State v. Judge

Decision Date05 January 1984
Docket NumberNo. 49310-3,49310-3
Citation100 Wn.2d 706,675 P.2d 219
PartiesSTATE of Washington, Respondent, v. Dorothy Bernice JUDGE, Appellant.
CourtWashington Supreme Court

Thomas Burke & Associates, Thomas G. Burke, Douglas J. Hill, Kirkland, for appellant.

Norman K. Maleng, King County Prosecutor, Lee Yates, Deputy Pros. Atty., Seattle, for respondent.

DORE, Justice.

Defendant Dorothy Judge appeals her conviction in King County Superior Court for negligent homicide. This case was certified to us by the Court of Appeals for disposition.

On August 19, 1981, the 19-year-old defendant spent the afternoon drinking with three of her friends. The group included two young adult males, one of whom purchased the liquor they were consuming. Judge and her companions, in her parents' car with Judge driving, proceeded down 104th Avenue, Southeast near Auburn toward 320th Avenue, where she lost control of the vehicle and struck four children. Three eventually died from injuries sustained in the accident.

Law enforcement officers and aid cars arrived several minutes after the accident at approximately 3:30 p.m. The children were attended by aid units. A Washington State Patrol Breathalyzer technician arrived at the scene with his van at approximately 3:34 p.m., and made contact with Judge a minute later. He told her she was under arrest for negligent homicide, advised her of her Miranda rights, told her he was going to be taking a blood sample from her and that she had the right to additional independent testing. The blood was later drawn by a paramedic at approximately 4:10 p.m. at the scene. Judge made no objection to the taking of the blood sample, which measured .17 grams percent alcohol. From the time of the accident until she was removed from the scene at approximately 7 p.m., Judge, in extreme emotional distress, displayed bizarre behavior.

Judge was charged in King County Superior Court with three counts of negligent homicide under RCW 46.61.520. The defense filed a motion to dismiss for loss or destruction of evidence and a motion to suppress the results of the blood test, including the issue of denial of counsel. A jury found Judge guilty on three counts of negligent homicide.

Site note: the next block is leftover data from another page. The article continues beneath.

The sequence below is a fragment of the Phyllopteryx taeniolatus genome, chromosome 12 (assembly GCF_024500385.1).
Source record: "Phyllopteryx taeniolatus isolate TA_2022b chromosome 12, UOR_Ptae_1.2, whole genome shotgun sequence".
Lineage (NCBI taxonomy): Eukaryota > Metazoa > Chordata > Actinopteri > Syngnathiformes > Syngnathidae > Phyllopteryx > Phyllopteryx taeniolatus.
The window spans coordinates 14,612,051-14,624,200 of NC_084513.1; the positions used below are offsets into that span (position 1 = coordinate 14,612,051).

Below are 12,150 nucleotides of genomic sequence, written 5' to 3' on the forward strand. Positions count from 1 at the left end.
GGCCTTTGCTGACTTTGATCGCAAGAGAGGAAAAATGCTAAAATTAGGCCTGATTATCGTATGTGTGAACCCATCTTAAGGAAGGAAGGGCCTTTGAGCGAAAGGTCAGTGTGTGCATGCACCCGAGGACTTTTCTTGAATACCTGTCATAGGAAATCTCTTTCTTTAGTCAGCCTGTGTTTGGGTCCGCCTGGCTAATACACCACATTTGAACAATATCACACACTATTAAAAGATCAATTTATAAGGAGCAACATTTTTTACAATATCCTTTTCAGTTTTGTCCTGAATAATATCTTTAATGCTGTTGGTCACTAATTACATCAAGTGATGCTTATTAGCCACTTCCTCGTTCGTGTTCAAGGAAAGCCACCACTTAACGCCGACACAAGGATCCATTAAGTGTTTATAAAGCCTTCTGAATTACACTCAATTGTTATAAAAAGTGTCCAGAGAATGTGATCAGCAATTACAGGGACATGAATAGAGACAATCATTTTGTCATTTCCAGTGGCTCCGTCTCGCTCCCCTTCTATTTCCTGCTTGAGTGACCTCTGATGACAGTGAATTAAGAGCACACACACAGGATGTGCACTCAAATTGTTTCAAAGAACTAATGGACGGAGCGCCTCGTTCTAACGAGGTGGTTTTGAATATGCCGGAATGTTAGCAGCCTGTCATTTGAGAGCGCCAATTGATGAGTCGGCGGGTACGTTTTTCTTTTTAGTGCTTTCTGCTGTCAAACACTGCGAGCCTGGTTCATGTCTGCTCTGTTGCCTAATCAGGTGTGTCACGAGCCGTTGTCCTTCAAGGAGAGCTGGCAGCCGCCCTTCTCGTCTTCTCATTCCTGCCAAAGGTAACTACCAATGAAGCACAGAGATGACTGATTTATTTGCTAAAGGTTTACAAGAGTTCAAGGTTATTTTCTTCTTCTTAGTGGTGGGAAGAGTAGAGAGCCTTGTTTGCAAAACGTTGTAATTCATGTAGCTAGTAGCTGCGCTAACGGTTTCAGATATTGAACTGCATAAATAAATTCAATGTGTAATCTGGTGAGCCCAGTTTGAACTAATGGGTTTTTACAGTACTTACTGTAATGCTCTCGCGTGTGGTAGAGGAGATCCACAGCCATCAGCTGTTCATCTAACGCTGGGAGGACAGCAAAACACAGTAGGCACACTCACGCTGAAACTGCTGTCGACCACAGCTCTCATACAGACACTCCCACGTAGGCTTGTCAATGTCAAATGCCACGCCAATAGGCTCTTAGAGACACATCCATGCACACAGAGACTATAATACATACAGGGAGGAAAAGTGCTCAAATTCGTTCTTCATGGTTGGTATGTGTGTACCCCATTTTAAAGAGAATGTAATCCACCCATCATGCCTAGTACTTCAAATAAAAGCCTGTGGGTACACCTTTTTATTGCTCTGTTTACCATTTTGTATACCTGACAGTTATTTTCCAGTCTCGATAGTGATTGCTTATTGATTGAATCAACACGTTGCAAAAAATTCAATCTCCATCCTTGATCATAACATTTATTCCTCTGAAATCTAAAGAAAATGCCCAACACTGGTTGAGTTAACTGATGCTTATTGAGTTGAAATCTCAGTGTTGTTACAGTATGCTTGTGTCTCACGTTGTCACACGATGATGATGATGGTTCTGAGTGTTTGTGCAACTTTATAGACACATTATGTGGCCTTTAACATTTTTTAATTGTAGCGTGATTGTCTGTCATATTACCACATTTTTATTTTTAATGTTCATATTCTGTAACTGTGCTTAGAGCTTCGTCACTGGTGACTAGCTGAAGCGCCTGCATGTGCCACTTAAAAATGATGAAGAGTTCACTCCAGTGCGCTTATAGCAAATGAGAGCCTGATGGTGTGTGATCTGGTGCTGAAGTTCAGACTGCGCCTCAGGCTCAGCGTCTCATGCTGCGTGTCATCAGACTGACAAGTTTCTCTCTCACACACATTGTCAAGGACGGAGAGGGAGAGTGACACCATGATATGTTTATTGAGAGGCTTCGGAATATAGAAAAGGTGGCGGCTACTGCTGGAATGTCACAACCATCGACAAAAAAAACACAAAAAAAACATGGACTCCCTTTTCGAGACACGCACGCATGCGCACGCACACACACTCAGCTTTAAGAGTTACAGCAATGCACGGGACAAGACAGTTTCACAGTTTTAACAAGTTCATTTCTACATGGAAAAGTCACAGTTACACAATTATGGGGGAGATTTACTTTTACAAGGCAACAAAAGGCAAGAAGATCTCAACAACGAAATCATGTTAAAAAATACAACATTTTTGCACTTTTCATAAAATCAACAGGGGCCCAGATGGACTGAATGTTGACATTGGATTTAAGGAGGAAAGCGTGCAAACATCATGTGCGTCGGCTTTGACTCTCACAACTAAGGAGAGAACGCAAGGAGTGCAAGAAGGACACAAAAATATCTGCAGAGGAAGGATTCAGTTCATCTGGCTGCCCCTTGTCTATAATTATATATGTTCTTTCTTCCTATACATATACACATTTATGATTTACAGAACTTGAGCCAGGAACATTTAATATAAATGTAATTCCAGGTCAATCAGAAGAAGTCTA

Issues

The defendant raises the following assignments of errors on appeal:

1. Whether RCW 46.20.308(1) allows a person arrested for negligent homicide a choice of taking a Breathalyzer test or a blood test.

2. Whether the taking of a blood sample in the subject case was unreasonable and violated the United States Constitution, amend. 4, or Const. art. 1, § 7.

3. Whether the defendant was discriminately prosecuted in violation of the equal protection clause of the United States Constitution, amend. 14, or Const. art. 1, § 12.

4. Whether defendant was denied effective assistance of counsel at a critical stage of the proceedings against her.

5. Whether the prosecution violated defendant's due process rights by failing to collect and preserve potentially exculpatory evidence.

I

Defendant maintains she has a right under RCW 46.20.308(1) to a Breathalyzer test instead of a blood test to determine alcohol consumption. RCW 46.20.308(1), as originally enacted, provided in pertinent part as follows:

(1) Any person who operates a motor vehicle upon the public highways of this state shall be deemed to have given consent, subject to the provisions of RCW 46.61.506, to a chemical test or tests of his breath or blood for the purpose of determining the alcoholic content of his blood if arrested for any offense where, at the time of the arrest, the arresting officer has reasonable grounds to believe the person had been driving or was in actual physical control of a motor vehicle while under the influence of intoxicating liquor. The test or tests shall be administered at the direction of a law enforcement officer having reasonable grounds to believe the person to have been driving or in actual physical control of a motor vehicle upon the public highways of this state while under the influence of intoxicating liquor. Such officer shall inform the person of his right to refuse the test, and of his right to have additional tests administered by any qualified person of his choosing as provided in RCW 46.61.506. The officer shall warn the driver that his privilege to drive will be revoked or denied if he refuses to submit to the test. Unless the person to be tested is unconscious, the chemical test administered shall be of his breath only.

(Italics ours.) Thus, the statute forced motorists suspected of drunken driving to choose between submitting to an intoxication test or having their license automatically revoked. See generally Comment, Motor Vehicles--Drunken Driving: Implied Consent Comes to Washington, 45 Wash.L.Rev. 656 (1970). The statute allowed for blood or Breathalyzer tests, but required that Breathalyzer tests be given instead of blood tests unless the defendant was unconscious. See Official Voters Pamphlet, at 7 (1968).